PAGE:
An old maxim says that every trend ends with an extreme. Though the rule applies more readily to lapels and hemlines, it seems also to hold true for the remodeling market.
Sometime between early 2002 and late 2006, or roughly the five years spanning the economic rebound after the September 11 terrorist attacks to the start of the present housing downturn, many remodeling companies (maybe even most) reached their high-water mark. Actually, that's an understatement; they reached a performance extreme that annihilated established benchmarks.
Take annual revenue. In an industry where 10% annual growth is respectable and 20% growth is superlative, remodeling companies reported year-over-year gains of 30%, 40%, and more. That kind of growth is astounding, and under normal circumstances it would be considered risky.
But circumstances in those five years were far from normal. These otherwise incomprehensible growth rates became almost commonplace due to a second equally unlikely statistical extreme: the increase in average job size to three, four, and five times historical averages. Whether the jump was from $20,000 jobs to $100,000 jobs, or from $75,000 jobs to projects costing upward of $500,000, it all happened in the span of a few building seasons — what amounts to overnight compared with the glacial pace of historical trends in the industry.
Changes this dramatic would, under normal circumstances, set off a few alarms, but they never did because the reasons seemed obvious to everyone. The growth in homeowner spending on whole-house remodels and gigantic multiroom additions was rooted in two additional extremes: historical highs in property values and historical lows in mortgage rates.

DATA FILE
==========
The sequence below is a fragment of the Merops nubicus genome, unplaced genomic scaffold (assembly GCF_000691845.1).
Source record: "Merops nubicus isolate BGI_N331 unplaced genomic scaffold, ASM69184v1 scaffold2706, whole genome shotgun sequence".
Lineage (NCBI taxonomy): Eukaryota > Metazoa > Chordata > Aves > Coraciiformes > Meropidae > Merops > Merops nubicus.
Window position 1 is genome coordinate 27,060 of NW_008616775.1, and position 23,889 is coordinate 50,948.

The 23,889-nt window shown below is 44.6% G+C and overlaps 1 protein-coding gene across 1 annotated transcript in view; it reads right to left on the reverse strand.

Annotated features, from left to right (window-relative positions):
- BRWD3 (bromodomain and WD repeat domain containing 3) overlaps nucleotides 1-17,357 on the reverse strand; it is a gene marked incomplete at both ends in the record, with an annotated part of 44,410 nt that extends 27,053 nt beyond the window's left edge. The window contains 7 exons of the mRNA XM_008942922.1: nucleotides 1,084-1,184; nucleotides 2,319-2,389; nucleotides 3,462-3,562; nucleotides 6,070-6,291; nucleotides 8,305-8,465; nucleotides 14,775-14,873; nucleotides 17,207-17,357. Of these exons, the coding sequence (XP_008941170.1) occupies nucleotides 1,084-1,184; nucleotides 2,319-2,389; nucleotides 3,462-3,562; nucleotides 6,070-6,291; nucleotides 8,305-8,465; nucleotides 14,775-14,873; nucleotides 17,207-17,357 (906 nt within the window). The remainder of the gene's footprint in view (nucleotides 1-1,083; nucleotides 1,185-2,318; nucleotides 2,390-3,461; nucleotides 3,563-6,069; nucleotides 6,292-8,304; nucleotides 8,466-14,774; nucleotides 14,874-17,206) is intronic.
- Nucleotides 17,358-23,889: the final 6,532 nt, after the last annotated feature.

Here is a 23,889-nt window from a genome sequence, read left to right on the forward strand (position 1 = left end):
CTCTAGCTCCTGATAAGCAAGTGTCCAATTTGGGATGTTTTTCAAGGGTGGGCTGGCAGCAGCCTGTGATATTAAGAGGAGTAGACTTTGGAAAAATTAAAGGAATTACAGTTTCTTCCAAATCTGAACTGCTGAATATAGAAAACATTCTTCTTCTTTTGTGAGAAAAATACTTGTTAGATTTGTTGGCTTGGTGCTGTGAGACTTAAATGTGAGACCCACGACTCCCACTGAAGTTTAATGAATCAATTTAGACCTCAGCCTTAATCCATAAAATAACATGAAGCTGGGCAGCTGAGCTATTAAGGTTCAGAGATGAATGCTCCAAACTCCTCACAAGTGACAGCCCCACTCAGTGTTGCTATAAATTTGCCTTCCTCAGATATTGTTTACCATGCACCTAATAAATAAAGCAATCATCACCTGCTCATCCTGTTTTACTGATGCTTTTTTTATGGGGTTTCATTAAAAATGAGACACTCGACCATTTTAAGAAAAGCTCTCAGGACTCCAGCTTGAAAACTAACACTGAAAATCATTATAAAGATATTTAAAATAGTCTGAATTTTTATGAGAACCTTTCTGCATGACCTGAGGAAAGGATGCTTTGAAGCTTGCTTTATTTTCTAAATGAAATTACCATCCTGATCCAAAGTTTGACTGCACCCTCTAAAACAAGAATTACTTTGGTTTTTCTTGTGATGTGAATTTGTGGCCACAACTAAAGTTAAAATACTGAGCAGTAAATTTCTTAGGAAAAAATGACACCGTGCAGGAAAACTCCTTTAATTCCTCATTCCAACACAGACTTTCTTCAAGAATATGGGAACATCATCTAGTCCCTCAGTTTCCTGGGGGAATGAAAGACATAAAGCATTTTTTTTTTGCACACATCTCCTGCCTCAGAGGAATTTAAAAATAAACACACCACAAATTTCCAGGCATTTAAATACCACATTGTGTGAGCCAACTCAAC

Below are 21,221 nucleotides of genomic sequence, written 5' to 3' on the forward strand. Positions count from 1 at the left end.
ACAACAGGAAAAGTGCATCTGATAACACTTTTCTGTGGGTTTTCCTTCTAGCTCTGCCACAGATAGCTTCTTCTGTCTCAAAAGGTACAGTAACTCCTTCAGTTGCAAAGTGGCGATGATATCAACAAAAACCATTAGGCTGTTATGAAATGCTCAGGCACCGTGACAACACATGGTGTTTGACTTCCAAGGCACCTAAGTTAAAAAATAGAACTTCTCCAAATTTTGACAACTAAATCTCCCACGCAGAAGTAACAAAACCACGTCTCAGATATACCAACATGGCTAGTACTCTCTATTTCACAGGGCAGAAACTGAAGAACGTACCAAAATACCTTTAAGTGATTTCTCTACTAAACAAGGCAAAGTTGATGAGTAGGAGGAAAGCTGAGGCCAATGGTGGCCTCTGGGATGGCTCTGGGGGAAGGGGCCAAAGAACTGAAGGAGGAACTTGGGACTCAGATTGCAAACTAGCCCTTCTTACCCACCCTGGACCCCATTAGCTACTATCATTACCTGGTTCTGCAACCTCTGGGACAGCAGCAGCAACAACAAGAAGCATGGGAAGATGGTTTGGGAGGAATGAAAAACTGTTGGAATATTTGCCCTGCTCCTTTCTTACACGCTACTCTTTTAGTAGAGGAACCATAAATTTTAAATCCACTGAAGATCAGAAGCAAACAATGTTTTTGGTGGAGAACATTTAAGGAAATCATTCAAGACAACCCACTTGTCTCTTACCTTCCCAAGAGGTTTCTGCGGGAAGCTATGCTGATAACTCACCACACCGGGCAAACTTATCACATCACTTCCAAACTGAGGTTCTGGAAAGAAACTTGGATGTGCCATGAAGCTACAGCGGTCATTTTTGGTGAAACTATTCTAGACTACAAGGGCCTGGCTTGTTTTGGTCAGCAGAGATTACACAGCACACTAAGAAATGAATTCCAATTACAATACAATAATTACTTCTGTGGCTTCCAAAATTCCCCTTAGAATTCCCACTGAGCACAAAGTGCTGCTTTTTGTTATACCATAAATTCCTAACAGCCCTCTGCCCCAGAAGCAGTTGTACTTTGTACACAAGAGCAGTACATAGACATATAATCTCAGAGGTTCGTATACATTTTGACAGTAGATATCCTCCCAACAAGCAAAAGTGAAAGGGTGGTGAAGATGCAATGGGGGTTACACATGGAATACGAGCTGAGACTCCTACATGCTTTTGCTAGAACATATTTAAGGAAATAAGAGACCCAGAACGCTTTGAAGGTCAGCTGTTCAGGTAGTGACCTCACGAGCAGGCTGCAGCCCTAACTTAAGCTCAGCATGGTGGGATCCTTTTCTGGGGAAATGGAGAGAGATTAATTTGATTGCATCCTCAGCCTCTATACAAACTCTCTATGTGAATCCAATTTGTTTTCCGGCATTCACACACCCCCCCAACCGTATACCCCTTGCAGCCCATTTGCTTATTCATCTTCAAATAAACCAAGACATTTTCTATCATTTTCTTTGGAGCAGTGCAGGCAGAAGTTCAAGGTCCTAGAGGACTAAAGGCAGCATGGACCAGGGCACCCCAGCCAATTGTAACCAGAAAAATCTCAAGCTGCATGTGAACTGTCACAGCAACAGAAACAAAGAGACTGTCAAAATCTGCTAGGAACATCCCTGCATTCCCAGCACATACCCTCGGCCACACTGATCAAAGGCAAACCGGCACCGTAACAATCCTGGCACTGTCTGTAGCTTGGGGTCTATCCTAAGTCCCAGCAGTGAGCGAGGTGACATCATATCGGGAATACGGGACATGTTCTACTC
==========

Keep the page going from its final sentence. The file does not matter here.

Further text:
Small wonder, then, that many remodeling companies also reported record highs in net profits — in some cases, two, three, or four times the historical average. But these miraculous profits seemed merely extraordinary when juxtaposed against yet another extreme: the long lines of homeowners waiting in 6-, 10-, 12-, and sometimes 16-month backlogs.
UPBEAT REALISM Now that we're on the other side of the wave, all of the trends have set off in the opposite direction. Annual revenue for 2007 is mostly down; so are job sizes, housing values, profits, and consumer confidence. If the rule of trends still applies and the trend at the moment is down, then the safest course seems to be to expect things to get worse before they get better.
That doesn't mean I agree with the sensationalism in much of the reporting on the housing downturn. And I'm not denying that all of the negativity in the newspapers and on TV is making consumers nervous and possibly extending, if not actually deepening, the economic downturn. And yes, I think remodelers need to stay positive.
What worries me, though, is that optimism will replace realism, the way it did during the five-year upturn. It was optimism that pushed many companies out of their sweet spot. It was optimism that supported the rapid growth that put a strain on people and processes. And it was optimism that sent those record profits not into a rainy-day fund, but into new trucks, new tools, new office space.
So let's be upbeat but realistic. The remodeling industry is still growing, but at a much slower pace. The market will improve, but we won't be breaking records every year. Job sizes will creep back up, but slowly (and more predictably, I hope).
Surviving a slowdown is a struggle, but it is also an opportunity to take stock. Were those big projects really the moneymakers you thought they were or was it the smaller stuff that paid off? Was that 12-month backlog really such a good thing or did it close out too many opportunities? Was subbing out all that work really better than developing the capability in-house?
The gift of a slowdown is time to ask questions. The answers will help keep you from bouncing back and forth between extremes.
Sal Alfano, Editorial Director